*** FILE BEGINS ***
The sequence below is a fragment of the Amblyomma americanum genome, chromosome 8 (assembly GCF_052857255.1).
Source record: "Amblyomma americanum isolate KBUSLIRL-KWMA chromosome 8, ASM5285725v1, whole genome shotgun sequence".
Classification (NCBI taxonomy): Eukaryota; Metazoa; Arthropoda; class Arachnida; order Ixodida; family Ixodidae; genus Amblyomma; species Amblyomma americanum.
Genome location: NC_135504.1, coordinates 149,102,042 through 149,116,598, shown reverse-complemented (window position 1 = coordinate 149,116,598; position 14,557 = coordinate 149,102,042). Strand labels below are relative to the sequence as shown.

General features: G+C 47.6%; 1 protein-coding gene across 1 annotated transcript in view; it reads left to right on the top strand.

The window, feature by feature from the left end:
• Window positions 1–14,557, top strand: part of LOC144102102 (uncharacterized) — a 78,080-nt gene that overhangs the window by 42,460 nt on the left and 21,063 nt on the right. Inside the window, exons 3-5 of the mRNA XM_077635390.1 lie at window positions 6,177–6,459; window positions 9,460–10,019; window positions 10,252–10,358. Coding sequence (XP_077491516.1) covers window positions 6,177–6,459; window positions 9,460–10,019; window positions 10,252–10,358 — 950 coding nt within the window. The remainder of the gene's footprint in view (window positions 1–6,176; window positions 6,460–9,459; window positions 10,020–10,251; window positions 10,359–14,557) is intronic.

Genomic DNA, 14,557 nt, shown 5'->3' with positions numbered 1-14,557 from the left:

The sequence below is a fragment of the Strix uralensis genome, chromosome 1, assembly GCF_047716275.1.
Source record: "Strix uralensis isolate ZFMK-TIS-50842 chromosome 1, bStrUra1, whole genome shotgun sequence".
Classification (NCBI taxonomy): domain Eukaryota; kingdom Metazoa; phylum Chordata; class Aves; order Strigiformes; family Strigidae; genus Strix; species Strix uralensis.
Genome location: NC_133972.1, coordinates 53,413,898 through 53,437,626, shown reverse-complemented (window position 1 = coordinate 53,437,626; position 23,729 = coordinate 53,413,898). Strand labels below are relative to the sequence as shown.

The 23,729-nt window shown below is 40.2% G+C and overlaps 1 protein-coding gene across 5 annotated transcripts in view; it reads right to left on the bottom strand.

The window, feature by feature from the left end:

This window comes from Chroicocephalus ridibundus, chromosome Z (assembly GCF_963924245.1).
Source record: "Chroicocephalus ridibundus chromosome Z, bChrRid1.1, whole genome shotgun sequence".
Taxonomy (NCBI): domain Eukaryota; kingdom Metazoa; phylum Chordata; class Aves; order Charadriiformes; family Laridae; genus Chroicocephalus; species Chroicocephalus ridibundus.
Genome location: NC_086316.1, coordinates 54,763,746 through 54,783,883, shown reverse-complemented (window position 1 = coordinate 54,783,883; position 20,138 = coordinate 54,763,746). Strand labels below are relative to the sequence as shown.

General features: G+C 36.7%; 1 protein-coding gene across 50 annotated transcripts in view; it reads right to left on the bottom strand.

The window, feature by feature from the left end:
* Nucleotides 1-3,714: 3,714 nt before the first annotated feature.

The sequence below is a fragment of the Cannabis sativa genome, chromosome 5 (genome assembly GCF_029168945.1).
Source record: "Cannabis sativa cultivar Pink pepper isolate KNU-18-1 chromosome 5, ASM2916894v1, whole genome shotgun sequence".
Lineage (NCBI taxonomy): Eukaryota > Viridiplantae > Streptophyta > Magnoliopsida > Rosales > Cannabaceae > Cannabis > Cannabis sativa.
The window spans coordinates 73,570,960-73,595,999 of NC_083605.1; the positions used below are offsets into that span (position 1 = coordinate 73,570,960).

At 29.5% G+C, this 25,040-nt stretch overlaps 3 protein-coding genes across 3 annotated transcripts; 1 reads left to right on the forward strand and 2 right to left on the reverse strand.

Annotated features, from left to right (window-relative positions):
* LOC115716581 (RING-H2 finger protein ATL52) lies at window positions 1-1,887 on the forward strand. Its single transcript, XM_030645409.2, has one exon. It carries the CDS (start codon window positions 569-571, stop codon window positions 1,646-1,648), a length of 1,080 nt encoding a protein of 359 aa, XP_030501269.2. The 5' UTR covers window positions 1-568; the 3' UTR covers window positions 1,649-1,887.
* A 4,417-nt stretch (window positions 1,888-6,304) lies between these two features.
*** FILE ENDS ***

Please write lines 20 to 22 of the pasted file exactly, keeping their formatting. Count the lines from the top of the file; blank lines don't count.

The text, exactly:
The window, feature by feature from the left end:
* Nucleotides 1-3,714: 3,714 nt before the first annotated feature.

The sequence below is a fragment of the Cannabis sativa genome, chromosome 5 (genome assembly GCF_029168945.1).